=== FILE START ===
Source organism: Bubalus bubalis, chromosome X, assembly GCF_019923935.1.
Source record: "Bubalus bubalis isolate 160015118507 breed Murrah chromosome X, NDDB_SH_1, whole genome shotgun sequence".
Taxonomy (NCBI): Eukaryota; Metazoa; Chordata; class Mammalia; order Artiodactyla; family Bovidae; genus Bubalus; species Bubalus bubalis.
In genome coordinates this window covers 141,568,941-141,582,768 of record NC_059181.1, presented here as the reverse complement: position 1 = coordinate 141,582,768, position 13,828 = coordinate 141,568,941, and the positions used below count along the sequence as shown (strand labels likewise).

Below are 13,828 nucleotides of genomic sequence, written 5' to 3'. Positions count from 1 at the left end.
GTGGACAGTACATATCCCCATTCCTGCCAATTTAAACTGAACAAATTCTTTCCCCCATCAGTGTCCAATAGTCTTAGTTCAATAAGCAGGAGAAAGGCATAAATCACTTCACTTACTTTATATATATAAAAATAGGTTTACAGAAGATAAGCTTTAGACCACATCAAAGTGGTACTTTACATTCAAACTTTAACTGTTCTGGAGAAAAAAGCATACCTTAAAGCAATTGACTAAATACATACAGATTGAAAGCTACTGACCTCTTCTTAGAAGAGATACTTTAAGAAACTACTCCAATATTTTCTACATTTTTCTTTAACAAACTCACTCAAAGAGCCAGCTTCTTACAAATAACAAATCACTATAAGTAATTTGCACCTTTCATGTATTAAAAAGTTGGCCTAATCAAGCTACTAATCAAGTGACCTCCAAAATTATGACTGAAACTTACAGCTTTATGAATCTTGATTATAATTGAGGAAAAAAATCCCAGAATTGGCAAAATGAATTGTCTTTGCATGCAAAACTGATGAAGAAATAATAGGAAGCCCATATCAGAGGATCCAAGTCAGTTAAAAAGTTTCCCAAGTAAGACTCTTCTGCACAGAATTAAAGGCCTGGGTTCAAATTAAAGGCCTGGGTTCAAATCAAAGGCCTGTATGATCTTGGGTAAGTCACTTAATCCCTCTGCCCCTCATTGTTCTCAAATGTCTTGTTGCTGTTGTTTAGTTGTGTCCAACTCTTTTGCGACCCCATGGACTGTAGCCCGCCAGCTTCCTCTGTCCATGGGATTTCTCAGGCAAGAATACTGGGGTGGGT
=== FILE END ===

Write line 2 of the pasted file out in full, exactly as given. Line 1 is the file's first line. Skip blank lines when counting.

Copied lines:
Source record: "Bubalus bubalis isolate 160015118507 breed Murrah chromosome X, NDDB_SH_1, whole genome shotgun sequence".